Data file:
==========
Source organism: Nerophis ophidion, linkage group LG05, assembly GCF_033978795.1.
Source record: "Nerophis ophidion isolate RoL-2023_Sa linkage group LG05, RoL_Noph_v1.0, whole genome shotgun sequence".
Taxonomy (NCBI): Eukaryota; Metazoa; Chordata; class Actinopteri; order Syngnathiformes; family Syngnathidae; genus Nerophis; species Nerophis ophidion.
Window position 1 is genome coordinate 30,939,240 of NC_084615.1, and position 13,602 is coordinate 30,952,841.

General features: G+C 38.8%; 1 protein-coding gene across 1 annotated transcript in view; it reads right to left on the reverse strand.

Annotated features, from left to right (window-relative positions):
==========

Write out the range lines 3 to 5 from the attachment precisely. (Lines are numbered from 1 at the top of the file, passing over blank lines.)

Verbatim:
Taxonomy (NCBI): Eukaryota; Metazoa; Chordata; class Actinopteri; order Syngnathiformes; family Syngnathidae; genus Nerophis; species Nerophis ophidion.
Window position 1 is genome coordinate 30,939,240 of NC_084615.1, and position 13,602 is coordinate 30,952,841.

General features: G+C 38.8%; 1 protein-coding gene across 1 annotated transcript in view; it reads right to left on the reverse strand.